Within the Korean people I showed — we don’t get along, either! Intergenerationally, we have huge problems because they come from the old country and we all were born here. We have a different set of morality and ethics than they do. We’re Americans. I felt like I can be very nuanced about it, but in the early ’90s there was nothing nuanced. Everything was much more in your face in terms of, like, music, like, N.W.A. — there was nothing muted about that. So I just felt, if I’m going to talk about the riots, this film really needs to be raw rather than me trying to idealize anything.

Simone Baker as Kamilla in Gook.

Courtesy of Birthday Soup Films

It’s astonishing that you have a black girl at the center of a film whose name is an Asian slur. What made you want to tell this story through her eyes?

One of the main reasons was that if I’m going to make a film outside the system, I want to represent some of the most underrepresented demographics, which to me are Asian-American men and African-American females.

At first Kamilla was Kamal — it was a boy. And I just was, like, you know what, this is a good opportunity for me to balance it out. There’s a lot of testosterone in the film. I explore themes of masculinity and how it’s toxic to every community. The archaic idea of masculinity and what our parents taught — well, at least for fathers and sons — what they taught us about how to be men:

Defend yourself. Don’t let anyone take advantage of you. All those things, a false sense of protection and ego and all that stuff. But because of that I was like, man, you know, I just need some balance. And I knew that character was going to be the bridge between these two communities. There was a point in the rewrite I figured if I make her a little girl — you just treat little girls differently if you’re a man. You’re not going to be so rough with them. I realized quickly that [Daniel and Eli] would be more of themselves. They would let their guards down. They would treat her with more respect and more gently than they would with a boy. She’s so resilient and so positive, I just thought it was refreshing to see a girl like that.

It makes the end that much more gutting.

With Keith [Kamilla’s brother, played by Curtiss Cook Jr.], how he interacts with her — I don’t think he could ever hit her. I knew when she asked, ‘Tell me something good about Mom,’ if it was a boy, being an older brother, he could be like, ‘Just toughen up. It’s all good.’ But with a girl, you’re kind of forced to deal with it at some level.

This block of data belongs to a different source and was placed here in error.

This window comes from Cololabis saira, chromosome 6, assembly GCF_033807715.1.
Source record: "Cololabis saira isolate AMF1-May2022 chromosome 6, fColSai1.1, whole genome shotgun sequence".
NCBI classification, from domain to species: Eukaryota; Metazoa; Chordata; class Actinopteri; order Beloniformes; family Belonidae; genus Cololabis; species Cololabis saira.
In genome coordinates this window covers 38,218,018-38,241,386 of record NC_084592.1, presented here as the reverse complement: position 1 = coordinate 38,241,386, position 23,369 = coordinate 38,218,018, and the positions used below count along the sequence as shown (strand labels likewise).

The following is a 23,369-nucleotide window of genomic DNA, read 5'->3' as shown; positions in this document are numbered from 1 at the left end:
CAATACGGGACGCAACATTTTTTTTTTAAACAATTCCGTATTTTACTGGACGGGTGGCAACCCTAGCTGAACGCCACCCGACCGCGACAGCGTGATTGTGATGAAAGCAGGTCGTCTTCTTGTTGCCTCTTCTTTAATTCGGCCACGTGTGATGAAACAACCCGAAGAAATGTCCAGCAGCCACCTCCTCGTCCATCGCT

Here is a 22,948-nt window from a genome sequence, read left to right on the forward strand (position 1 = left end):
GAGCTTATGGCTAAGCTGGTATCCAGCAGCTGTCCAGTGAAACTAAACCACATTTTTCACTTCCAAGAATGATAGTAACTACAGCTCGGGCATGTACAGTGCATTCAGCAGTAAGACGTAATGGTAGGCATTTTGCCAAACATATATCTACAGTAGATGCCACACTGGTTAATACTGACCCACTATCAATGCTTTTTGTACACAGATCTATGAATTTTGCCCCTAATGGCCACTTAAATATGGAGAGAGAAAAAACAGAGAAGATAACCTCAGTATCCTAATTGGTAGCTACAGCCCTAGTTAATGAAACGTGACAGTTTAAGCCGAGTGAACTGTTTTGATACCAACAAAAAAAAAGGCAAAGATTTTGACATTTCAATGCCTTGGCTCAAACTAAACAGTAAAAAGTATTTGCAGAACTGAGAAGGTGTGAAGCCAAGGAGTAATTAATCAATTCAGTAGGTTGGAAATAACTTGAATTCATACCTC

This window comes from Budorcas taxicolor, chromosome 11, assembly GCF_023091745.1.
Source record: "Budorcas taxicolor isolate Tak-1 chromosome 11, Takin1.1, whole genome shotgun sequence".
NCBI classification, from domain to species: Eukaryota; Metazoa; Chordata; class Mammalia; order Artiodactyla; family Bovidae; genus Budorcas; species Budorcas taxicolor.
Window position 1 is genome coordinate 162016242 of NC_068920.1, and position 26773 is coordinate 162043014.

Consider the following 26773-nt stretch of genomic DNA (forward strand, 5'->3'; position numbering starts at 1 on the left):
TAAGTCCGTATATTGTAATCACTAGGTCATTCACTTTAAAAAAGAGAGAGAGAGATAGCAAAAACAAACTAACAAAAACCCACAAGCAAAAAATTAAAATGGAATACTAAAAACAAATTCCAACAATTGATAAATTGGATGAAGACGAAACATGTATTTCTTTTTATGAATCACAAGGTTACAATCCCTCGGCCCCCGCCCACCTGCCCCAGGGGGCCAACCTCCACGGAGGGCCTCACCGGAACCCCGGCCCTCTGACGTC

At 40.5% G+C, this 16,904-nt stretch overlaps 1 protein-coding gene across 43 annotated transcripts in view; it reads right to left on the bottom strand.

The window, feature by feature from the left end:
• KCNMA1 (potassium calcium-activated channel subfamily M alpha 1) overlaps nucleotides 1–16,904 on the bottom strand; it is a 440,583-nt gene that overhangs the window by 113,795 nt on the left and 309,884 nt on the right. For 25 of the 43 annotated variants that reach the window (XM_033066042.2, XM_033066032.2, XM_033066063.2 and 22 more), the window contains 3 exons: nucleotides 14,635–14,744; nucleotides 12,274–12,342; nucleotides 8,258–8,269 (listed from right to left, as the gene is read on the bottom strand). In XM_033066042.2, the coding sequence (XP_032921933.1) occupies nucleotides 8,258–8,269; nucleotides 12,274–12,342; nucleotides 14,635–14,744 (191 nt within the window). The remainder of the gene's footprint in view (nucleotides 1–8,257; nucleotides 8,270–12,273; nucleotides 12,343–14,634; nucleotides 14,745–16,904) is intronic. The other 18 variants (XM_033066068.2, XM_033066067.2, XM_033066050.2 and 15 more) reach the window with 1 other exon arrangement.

Justin Chon (left) as Eli and Simone Baker as Kamilla in Gook.

Courtesy of Birthday Soup Films

You use her to draw out everyone’s emotions, like when Daniel and Eli are dancing in the store with her. The two of them are so protective of her, and it’s sweet.

Especially when Mr. Kim comes and slaps her. It’s just like, you can’t let that happen! Who’s going to think that’s OK? That’s an important moment because the audience — you’re going to decide right there. What is this going to be like? What kind of relationship is this? How do these communities come together and what is this all about? As soon as you see these brothers stick up for her, it’s like, yes, they’re doing what should be done. It doesn’t matter whether they want her to be at the store or not. The point is that should not happen and these two brothers need to be there for her and stick up for her rights as a human being.

Everyone in this film is complicated, and you don’t see the filmmaker’s ego.

The reason I’m an actor, the reason I’m interested in directing and writing, is all because of collaboration. I really believe in a group coming together. You can’t make a film by yourself. It’s impossible. I mean, you can, but it will take a long time and it probably won’t be interesting.

We’re talking about human beings. It’s such a complicated thing, and there’s so many things that make it so beautiful and unique. Ego, in singularity, in terms of storytelling — it doesn’t serve our collective human experience.

So, you know, when it comes to fully fleshed characters, I wrote them, but I can’t play — I’m not doing Nutty Professor. I’m hiring these people because they exemplify what I was envisioning, but at the end of the day, they are still the ones that are performing. When it comes to the characters, they feel real because I included them in the process. The one person I didn’t get that much rehearsal time with was Curtiss Cook Jr., who plays Keith. At first, I didn’t tell him anything about the role. But I sent him the script after I hung out with him and he was like, ‘OK, I love this, but I have concerns.’ I said, ‘OK, let’s talk about it.’

Curtiss is like, ‘How do you feel about how you’re portraying African-American men?’